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United States Department of Agriculture

Agricultural Research Service

Title: A strategy for ecology in an era of globalization

Authors
item Herrick, Jeffrey
item Sarukhan, Jose - UNAM

Submitted to: Frontiers in Ecology and the Environment
Publication Type: Peer Reviewed Journal
Publication Acceptance Date: March 29, 2007
Publication Date: May 1, 2007
Citation: Herrick, J.E., Sarukkan, J.K. 2007. A strategy for ecology in an era of globalization. Frontiers in Ecology and the Environment. 5:172-181.

Interpretive Summary: The processes associated with globalization lead to increases in the rate and scale of environmental degradation. A more rapid globalization of ecological science is required, in order to increase the rate at which ecological knowledge is developed, communicated, and applied. Many of the strategies used by globally successful organizations can be adopted by ecologists. An Ecological Knowledge System that increases and facilitates access to new and existing sources of knowledge and expertise is a key element of a strategy to increase the impact of ecological research in addressing global sustainability.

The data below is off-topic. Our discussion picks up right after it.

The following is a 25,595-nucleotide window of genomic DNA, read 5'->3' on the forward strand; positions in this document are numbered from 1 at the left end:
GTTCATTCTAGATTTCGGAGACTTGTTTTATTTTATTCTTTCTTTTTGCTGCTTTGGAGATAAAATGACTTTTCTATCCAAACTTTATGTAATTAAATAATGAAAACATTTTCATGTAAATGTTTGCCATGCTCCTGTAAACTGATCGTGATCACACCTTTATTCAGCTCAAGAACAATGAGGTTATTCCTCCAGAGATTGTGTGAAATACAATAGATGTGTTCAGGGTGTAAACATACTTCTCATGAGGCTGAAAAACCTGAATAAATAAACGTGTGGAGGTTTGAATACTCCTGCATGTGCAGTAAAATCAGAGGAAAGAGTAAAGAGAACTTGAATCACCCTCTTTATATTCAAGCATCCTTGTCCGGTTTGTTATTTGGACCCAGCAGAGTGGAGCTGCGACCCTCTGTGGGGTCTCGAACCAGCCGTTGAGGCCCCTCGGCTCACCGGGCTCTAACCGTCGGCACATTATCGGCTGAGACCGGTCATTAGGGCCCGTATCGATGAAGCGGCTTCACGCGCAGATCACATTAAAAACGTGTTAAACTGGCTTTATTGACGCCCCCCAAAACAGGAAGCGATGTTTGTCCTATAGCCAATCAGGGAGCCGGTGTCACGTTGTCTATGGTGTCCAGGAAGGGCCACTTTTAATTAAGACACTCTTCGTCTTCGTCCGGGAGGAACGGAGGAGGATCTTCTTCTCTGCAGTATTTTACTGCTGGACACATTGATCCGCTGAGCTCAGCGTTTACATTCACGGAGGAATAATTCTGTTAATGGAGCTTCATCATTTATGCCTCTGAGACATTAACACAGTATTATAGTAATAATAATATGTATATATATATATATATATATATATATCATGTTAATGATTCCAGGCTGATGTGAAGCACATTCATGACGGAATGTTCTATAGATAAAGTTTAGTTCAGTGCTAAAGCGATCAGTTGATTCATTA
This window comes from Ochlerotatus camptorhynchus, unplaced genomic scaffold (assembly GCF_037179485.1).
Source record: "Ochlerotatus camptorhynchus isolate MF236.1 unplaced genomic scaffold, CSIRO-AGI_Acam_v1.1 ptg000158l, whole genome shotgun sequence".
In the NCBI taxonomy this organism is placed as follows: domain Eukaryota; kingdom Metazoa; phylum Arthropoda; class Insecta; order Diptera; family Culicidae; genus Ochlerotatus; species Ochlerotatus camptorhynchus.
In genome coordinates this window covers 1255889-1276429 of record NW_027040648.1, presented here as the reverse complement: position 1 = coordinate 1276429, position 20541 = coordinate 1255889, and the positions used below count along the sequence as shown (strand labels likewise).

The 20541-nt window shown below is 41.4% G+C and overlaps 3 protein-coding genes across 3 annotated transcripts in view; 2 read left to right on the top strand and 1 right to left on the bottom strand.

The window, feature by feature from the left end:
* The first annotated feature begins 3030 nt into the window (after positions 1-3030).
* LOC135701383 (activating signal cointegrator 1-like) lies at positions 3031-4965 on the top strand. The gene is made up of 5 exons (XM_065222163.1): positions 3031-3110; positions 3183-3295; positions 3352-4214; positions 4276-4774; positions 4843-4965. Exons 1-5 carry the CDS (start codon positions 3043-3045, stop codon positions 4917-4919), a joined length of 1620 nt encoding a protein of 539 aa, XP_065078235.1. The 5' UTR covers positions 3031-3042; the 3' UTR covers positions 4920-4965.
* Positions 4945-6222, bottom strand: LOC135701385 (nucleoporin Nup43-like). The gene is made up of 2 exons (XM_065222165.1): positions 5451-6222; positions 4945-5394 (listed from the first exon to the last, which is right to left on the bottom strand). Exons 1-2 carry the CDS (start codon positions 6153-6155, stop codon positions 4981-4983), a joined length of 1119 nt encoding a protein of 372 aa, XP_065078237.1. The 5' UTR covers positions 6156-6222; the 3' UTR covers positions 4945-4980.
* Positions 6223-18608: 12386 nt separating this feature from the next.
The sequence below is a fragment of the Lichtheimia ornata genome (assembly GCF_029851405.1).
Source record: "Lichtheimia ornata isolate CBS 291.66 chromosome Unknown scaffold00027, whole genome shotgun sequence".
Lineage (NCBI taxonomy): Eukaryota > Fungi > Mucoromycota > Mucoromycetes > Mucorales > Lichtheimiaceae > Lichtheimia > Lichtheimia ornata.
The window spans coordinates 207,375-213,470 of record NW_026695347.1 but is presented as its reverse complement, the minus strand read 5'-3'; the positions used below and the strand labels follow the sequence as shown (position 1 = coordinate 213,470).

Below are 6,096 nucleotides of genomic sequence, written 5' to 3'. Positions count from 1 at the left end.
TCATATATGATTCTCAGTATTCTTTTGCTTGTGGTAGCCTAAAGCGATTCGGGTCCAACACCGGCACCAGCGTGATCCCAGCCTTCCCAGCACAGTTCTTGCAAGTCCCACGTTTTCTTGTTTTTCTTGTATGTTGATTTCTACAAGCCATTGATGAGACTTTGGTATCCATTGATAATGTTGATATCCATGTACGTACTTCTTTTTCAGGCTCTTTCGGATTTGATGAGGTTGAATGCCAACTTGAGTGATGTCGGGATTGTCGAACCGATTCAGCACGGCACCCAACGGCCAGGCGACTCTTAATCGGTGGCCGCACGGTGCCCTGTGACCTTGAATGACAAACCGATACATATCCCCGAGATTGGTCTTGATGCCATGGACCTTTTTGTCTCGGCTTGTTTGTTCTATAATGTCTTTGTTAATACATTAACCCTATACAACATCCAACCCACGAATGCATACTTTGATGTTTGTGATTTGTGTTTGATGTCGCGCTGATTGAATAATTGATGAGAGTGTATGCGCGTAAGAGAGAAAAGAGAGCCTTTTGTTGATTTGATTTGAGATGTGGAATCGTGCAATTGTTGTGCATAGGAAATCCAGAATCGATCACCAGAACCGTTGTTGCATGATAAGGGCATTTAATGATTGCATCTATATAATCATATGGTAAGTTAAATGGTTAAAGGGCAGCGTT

Technical Abstract: Globalization of labor and capital can increase the rate and extent of global environmental degradation, while enhancing the ability of ecologists to respond rapidly and collaboratively to mitigate these impacts. Nevertheless, ecological research remains focused at local and regional levels, with collaboration limited by national borders and funding. New initiatives are required to increase the utility and availability of environmental research to natural resource owners, managers, and policy makers in the public and private sectors, whose decisions affect land and other forms of natural capital. We propose a four-part strategy to increase the effectiveness of ecological science in addressing environmental issues in an era of globalization: (1) develop an Ecological Knowledge System, (2) increase our ability to anticipate, identify, and rapidly address new research needs, (3) increase the number and diversity of participants in all phases of research and decision-making processes, and (4) increase the flexibility of funding sources.

Last Modified: 9/2/2014
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